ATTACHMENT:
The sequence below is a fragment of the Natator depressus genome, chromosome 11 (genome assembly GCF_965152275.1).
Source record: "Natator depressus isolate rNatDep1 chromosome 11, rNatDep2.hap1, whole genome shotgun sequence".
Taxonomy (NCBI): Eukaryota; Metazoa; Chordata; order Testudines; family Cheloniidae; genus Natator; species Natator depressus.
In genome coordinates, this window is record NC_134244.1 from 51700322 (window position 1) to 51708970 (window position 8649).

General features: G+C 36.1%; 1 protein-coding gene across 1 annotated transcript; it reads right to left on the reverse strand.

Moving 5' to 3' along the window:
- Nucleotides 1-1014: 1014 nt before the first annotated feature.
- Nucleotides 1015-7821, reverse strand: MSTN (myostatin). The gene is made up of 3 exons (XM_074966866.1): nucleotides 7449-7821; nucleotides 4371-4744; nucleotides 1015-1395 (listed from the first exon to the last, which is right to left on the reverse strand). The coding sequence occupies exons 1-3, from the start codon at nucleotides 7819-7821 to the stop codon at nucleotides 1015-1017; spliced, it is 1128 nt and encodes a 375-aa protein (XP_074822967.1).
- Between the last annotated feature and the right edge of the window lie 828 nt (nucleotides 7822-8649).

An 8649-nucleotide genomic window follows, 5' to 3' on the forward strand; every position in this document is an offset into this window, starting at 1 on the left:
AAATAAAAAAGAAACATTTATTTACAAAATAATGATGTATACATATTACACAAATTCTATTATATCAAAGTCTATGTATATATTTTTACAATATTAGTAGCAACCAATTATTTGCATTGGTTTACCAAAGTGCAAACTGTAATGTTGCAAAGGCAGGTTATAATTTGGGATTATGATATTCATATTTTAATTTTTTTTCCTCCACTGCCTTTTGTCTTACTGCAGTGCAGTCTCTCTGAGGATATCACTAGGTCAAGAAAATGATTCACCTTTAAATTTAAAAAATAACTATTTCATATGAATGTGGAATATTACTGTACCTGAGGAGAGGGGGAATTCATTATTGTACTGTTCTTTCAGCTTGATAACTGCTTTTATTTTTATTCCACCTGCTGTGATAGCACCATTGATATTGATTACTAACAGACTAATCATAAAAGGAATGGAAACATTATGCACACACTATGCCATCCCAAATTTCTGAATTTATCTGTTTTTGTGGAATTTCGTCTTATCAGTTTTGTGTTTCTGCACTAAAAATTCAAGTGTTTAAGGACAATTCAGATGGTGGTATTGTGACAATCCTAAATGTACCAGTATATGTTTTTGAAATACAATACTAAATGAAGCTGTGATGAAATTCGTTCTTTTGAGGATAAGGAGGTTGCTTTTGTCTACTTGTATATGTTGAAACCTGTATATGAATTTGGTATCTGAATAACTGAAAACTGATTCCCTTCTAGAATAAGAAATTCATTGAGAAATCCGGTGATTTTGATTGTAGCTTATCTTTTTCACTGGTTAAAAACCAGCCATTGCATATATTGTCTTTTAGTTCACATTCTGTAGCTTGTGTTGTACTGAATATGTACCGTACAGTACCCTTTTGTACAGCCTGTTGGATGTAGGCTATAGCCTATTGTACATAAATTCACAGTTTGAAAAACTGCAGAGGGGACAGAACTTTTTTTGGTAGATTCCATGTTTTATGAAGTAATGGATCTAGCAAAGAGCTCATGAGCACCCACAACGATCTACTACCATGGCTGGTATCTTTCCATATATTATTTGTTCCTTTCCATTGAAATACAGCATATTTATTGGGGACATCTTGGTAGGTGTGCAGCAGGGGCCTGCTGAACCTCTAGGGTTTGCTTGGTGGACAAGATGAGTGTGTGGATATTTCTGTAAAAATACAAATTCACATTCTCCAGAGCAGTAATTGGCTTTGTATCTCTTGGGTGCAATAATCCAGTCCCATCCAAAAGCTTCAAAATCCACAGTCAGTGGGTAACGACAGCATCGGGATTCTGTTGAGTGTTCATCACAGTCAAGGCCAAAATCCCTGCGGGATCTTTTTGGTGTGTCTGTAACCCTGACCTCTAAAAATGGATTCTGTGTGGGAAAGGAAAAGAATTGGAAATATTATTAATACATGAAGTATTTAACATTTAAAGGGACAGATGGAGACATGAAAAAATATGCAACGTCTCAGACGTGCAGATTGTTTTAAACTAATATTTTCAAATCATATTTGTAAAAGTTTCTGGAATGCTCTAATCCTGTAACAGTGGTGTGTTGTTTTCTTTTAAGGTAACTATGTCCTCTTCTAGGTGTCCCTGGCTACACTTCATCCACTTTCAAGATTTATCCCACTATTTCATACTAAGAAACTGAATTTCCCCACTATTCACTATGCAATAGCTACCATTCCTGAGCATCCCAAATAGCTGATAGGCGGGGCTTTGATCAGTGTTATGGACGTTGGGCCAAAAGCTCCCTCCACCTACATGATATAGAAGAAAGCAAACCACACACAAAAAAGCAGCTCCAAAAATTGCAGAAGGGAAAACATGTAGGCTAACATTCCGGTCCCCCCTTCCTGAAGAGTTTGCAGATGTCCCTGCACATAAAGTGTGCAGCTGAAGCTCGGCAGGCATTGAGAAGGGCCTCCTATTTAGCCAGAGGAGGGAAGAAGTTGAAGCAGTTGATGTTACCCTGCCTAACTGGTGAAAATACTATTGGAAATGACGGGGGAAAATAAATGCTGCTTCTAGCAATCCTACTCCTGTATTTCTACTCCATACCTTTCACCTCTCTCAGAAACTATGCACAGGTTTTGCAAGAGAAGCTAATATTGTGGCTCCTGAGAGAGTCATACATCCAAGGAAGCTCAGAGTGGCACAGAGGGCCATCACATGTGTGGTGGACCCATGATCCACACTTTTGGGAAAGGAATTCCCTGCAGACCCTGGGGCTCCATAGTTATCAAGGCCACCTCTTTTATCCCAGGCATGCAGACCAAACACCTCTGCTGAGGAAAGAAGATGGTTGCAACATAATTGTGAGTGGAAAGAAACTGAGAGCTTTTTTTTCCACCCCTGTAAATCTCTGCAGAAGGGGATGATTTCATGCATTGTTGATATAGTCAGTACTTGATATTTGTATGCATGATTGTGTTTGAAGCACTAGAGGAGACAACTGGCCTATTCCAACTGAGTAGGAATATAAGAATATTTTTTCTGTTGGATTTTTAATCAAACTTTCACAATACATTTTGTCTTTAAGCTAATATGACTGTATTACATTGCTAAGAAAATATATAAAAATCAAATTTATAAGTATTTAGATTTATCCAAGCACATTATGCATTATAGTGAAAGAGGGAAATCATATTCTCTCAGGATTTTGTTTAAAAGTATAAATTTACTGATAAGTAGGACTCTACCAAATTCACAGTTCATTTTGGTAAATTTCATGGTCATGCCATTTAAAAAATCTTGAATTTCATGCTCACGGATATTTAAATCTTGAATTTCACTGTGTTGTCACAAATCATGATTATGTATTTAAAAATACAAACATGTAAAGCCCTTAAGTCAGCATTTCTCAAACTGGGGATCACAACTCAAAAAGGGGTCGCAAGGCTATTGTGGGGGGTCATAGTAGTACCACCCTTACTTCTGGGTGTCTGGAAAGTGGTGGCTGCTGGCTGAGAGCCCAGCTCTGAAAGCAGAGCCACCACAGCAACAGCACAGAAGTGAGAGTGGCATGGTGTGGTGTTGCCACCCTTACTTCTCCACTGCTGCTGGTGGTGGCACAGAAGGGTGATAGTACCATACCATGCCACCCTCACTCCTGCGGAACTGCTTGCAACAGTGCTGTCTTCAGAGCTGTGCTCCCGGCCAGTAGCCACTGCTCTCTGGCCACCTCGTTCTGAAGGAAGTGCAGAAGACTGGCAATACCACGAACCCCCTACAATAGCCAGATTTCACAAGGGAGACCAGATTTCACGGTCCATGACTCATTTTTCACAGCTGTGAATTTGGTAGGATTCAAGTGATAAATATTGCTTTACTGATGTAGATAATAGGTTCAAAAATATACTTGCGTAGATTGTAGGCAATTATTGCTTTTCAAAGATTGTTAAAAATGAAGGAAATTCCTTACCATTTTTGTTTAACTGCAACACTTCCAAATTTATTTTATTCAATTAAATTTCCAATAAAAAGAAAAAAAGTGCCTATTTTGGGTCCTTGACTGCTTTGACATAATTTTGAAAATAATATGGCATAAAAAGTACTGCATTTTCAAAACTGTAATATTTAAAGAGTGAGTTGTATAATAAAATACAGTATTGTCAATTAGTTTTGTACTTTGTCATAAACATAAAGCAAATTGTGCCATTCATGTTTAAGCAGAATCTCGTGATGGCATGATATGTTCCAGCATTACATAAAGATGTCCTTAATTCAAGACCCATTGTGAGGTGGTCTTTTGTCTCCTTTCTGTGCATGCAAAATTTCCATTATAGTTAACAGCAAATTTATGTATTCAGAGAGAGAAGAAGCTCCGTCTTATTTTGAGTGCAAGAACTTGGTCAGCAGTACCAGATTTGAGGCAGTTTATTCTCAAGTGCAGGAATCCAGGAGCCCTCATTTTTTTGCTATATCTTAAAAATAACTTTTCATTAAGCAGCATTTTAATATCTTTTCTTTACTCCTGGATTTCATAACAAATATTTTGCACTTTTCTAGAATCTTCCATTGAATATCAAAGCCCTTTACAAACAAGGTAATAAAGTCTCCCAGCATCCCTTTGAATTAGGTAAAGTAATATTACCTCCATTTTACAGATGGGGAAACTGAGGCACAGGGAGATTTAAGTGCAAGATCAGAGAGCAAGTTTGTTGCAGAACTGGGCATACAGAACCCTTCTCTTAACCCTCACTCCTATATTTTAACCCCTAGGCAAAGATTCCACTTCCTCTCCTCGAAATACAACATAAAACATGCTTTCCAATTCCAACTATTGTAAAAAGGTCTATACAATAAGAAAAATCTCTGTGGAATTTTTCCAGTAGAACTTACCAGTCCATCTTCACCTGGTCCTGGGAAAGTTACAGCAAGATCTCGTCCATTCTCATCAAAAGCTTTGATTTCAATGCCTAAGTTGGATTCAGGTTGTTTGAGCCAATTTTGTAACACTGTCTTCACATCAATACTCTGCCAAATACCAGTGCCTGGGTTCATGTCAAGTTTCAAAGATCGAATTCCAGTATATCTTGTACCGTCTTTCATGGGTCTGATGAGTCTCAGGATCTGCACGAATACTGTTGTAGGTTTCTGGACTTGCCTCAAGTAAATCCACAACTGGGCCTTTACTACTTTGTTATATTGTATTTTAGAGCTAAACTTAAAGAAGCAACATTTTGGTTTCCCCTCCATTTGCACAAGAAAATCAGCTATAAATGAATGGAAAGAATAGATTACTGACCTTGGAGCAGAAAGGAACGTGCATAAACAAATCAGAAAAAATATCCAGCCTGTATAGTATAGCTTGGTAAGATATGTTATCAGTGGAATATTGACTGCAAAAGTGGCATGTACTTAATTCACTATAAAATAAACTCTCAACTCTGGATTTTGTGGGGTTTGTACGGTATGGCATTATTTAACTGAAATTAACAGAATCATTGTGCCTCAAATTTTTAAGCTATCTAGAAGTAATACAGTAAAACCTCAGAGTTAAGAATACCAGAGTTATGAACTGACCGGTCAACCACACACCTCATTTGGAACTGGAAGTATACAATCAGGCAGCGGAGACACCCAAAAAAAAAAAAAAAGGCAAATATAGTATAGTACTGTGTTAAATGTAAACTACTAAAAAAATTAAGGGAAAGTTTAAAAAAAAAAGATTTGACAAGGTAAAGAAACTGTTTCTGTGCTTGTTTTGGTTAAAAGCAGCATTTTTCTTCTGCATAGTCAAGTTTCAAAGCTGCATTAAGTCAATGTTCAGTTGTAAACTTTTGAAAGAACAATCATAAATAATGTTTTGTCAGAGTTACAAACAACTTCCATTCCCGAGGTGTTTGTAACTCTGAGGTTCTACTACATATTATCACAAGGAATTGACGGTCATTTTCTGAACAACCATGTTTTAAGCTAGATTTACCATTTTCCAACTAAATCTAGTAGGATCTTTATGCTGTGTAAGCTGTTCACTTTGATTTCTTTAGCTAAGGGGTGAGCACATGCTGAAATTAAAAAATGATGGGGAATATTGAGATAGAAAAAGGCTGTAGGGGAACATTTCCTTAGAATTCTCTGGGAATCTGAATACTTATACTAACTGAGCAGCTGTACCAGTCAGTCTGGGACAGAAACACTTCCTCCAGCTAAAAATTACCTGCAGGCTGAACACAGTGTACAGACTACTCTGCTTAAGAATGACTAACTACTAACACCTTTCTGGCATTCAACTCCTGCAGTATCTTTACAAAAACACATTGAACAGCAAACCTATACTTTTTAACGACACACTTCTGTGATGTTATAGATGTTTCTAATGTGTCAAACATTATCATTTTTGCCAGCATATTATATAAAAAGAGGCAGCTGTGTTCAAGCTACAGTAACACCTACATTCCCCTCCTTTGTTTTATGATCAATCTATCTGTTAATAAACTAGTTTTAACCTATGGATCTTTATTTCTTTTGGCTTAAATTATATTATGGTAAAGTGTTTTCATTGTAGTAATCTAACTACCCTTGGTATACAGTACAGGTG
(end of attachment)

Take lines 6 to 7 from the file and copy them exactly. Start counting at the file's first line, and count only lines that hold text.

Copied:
Moving 5' to 3' along the window:
- Nucleotides 1-1014: 1014 nt before the first annotated feature.